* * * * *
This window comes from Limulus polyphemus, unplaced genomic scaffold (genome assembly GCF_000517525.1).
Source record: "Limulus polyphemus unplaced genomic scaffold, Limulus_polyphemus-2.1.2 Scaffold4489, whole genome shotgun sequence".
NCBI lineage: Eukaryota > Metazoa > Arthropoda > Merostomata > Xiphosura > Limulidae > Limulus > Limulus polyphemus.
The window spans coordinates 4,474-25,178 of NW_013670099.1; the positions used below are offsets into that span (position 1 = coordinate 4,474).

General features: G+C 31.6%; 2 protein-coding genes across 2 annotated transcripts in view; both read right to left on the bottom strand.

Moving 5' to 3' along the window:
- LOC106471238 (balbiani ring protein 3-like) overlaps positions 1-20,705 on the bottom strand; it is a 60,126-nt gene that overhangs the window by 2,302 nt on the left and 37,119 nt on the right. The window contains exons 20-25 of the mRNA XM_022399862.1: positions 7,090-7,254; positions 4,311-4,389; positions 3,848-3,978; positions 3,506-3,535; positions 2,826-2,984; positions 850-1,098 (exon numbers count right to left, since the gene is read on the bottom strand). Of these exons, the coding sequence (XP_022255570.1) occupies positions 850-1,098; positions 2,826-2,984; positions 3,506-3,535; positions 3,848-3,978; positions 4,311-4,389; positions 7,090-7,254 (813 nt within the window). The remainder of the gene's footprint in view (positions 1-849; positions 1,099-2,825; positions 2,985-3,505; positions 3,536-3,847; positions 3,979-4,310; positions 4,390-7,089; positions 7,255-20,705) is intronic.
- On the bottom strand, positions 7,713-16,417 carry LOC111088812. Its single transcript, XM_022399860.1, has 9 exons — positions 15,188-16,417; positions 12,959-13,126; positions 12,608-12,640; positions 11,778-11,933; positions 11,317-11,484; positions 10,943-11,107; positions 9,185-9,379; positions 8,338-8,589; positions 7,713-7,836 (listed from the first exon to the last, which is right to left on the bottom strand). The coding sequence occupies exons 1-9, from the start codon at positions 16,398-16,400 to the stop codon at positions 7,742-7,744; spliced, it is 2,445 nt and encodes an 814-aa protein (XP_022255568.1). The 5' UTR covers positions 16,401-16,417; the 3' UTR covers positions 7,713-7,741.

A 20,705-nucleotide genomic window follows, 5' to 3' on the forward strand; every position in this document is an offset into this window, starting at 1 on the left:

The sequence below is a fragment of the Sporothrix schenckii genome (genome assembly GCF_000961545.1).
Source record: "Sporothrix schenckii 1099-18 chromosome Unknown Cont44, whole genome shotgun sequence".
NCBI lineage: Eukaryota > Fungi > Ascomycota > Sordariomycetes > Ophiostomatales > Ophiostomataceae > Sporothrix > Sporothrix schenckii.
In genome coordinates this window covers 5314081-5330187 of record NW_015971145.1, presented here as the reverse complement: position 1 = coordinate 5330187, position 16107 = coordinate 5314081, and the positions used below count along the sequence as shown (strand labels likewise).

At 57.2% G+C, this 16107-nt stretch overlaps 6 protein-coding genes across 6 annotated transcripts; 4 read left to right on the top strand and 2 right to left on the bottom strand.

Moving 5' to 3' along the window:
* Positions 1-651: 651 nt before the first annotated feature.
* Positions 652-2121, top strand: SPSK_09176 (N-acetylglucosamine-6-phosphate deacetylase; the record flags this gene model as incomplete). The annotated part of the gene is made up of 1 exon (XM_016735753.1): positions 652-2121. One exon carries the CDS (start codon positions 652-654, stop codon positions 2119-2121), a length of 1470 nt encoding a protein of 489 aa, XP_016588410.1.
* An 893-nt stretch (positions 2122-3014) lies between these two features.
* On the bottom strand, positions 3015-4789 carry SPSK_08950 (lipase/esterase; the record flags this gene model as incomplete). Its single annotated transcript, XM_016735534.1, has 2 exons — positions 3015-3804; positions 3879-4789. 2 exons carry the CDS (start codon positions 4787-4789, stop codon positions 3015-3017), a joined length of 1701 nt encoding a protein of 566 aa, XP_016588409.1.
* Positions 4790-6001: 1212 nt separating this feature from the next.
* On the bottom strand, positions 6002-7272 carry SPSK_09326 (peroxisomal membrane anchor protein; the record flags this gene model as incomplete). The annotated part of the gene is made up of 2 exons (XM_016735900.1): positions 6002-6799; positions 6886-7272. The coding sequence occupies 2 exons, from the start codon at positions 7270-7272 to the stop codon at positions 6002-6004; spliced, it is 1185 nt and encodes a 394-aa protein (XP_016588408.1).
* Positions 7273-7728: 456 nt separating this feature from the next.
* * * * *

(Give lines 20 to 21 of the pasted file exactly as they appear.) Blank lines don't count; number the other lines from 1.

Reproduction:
* Positions 4790-6001: 1212 nt separating this feature from the next.
* On the bottom strand, positions 6002-7272 carry SPSK_09326 (peroxisomal membrane anchor protein; the record flags this gene model as incomplete). The annotated part of the gene is made up of 2 exons (XM_016735900.1): positions 6002-6799; positions 6886-7272. The coding sequence occupies 2 exons, from the start codon at positions 7270-7272 to the stop codon at positions 6002-6004; spliced, it is 1185 nt and encodes a 394-aa protein (XP_016588408.1).